ANITA: I don’t know if they had food in there or not. I don’t really recall if they did. He also had a place in Albany. But it was the Tally-Ho, and he had live entertainment in there. As I say, in August in the summertime, everything—there was just 24-hour nonstop. You wondered, “When do these people ever go to bed? Or did they ever go to bed?” [laughs] It was just constant. Um, there was a restaurant, um . . . Miller’s. It was a restaurant across the street on the other side of this street. I can see him now. Where he always had a red nose. We used to call him Rudolph the Red Nosed Reindeer, but [laughs] you called it—it was Townsie’s restaurant. It was named after his wife. Then there was the, um—before the Elks Club was purchased over here, it was the old Elks Club down on Congress Street.14 Um, which—well at that time, the trestle was there because the railroad was there. But the train’d come right past there. But it was this trestle that you walked under. And it was the, uh, IBPOE of W, the Elks, the Black Elks, there. And that was a lively place. That was a very lively place. They had, they had—at that time it was, a 24-hour license. I mean it was just open all day an all night long. Um . . . as you come up, Burgas’s is the only thing that’s still there. The only place that was— existed and is still in existence. Course owned by different people now. But, um, it was there at that time. And as you came up Congress, and you went—if wanted to walk down Franklin an turn the corner on Washington Street there was, uh, Sam and Ernestine Bailey’s store, um, 112 Washington Street. It used to be like a little convenience store. And in fact, uh, Ernestine still lives here in Saratoga, though she lives, um, on the east side now. But, uh, actually—
COURTNEY: That was a Black-owned grocery store?
ANITA: Yes. Yes, yes. Ernestine and Sam Bailey’s. Yes.
COURTNEY: And tell me again where that was.
ANITA: Uh, it’s going to be—they’re going to do something with that. You know here, as the, the, here down on the corner, well there’s like a little alley. That’s where the train used to go all the way through. Over on the Washington Street side, there’s this building—it’s 112 Washington Street—that I don’t know if they’re gonna, turn it now into, uh, another shelter, exactly what they’re gonna do with that. I have heard some information that something was gonna be done with the building. But originally, it was a Black-owned store. Sam and Ernestine Bailey owned it. Um . . . then . . . actually I don’t know if Ruth even mentioned to you that, going back as far as Daggs is concerned, that her father-in-law had a rubbish business that is still in existence, that is now owned by . . . one of her nephews.15 It is still now owned by her husband’s sister’s son, William Vandenburg who now lives over on Ash Street. And this Daggs’ Refuse, that has been in existence for, oh my God, I don’t know how long. Past—oh I dare how long.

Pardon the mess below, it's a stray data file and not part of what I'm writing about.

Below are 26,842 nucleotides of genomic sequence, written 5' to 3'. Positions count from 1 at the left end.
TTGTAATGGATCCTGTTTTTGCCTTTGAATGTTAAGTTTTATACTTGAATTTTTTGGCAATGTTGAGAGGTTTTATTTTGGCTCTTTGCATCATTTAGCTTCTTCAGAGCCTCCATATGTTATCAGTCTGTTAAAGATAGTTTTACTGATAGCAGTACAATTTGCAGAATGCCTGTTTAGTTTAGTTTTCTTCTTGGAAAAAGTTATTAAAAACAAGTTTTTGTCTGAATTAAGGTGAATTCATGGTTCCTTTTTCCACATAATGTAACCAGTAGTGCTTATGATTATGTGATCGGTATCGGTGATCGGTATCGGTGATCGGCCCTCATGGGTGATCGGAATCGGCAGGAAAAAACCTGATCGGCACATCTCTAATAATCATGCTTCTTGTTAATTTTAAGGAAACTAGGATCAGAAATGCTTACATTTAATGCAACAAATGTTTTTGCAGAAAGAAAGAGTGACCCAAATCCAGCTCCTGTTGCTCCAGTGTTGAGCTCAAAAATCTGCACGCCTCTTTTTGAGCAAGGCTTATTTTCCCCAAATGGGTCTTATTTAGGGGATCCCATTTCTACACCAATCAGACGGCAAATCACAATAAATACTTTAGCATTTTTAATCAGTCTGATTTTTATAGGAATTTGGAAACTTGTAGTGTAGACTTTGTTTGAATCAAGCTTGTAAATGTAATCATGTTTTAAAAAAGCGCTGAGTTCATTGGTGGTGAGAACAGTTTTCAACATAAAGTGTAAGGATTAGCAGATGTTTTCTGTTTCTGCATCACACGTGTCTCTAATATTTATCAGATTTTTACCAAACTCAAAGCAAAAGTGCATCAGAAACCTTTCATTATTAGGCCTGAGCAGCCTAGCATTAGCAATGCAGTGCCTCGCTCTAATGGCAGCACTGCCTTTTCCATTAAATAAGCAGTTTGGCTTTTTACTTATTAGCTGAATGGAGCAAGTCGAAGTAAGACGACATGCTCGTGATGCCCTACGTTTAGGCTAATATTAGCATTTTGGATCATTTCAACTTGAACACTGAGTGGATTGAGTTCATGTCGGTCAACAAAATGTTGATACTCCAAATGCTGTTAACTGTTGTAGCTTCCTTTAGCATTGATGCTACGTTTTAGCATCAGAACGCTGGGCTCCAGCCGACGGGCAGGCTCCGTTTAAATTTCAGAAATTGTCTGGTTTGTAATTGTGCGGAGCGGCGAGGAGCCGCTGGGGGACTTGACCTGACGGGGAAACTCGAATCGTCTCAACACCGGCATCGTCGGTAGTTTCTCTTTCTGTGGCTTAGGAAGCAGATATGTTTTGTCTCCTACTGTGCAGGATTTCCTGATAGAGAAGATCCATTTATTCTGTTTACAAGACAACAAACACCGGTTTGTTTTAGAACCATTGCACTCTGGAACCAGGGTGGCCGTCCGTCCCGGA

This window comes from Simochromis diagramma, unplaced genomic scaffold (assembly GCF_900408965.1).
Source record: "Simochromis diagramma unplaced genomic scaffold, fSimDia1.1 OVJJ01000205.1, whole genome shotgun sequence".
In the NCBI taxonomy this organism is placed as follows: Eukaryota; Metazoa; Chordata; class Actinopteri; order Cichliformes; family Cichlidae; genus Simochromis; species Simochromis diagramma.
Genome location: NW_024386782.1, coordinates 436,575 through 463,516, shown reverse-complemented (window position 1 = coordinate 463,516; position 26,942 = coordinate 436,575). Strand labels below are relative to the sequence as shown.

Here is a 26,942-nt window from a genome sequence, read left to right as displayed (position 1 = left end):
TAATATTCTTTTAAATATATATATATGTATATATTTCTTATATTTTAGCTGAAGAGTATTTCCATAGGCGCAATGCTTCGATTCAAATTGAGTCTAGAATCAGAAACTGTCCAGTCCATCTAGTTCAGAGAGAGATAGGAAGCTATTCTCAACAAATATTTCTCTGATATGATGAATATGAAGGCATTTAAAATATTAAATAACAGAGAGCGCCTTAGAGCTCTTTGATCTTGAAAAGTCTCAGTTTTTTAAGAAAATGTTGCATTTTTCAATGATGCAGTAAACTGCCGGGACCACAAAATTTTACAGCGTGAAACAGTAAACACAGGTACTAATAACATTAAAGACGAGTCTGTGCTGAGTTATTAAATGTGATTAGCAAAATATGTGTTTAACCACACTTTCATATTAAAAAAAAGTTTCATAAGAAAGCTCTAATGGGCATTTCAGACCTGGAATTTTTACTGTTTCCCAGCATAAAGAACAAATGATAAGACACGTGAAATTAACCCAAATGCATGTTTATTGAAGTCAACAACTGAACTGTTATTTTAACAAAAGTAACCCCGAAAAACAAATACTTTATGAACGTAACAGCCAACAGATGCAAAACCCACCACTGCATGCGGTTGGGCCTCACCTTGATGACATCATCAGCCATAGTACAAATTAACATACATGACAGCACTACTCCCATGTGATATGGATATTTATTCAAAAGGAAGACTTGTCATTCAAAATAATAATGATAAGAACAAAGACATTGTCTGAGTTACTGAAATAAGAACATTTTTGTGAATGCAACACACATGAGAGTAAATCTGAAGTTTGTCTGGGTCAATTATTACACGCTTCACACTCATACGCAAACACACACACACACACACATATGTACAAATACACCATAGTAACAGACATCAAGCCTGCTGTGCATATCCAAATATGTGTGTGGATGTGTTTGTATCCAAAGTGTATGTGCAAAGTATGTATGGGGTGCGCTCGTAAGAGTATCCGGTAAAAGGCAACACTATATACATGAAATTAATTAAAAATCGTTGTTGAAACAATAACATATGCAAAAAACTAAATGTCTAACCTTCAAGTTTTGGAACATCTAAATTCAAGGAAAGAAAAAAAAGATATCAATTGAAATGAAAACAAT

COURTNEY: She did mention—she mentioned also the Andersons. That they, the Andersons also had a rubbish business. And they were—
ANITA: Yeah. Um, Andersons who owns Burgas’s now. Oppie Anderson, his father—in fact they used to all live out that way. In fact, I was out to Margaret’s house—Ruth’s sister-in-law’s yesterday, and we were talking about that. And it was—it was a small, it was a small rubbish business. And I don’t know what happened that they went out of business. But the Daggs—that’s from the father Emery Daggs to the son, uh, that passed to the nephew that now has the business. So that’s gone through generations. It’s been it, in—and still in existence, and even though Billy Vandenburg owns it, he’s—it’s still Daggs’ Refuse. The name was never, never changed. Um. Then what else do you have? So far as, type of store, industries, consumers. Um, the people that used to own Burgas’s, which got the name Burgas, used to own—have a restaurant out on Washington Street. It used to be called five points, which, actually now the way things have been changed out there, as you’re going out to Washington Street, say if you went to Grand Avenue and you turned, there’s a tire company, there’s Verro Electric across the street, um, then, that’s—what is that—Outlook [Avenue] that comes out of there. So it was like a five points, and it used to be called, it was out—Burgas’s Restaurant, out there at five points.16 And they were, they were, those—you had Miss Hattie’s. You had Burgas’s. You had, um . . . the restaurant in, in Jimmy’s Bar and Grill. You had Townsie’s Restaurant, Townsie Miller’s Restaurant. There was really no competition, because there was just so many people that it wasn’t that anybody was taking any business away from anyone else.
COURTNEY: Did they serve different kinds of foods?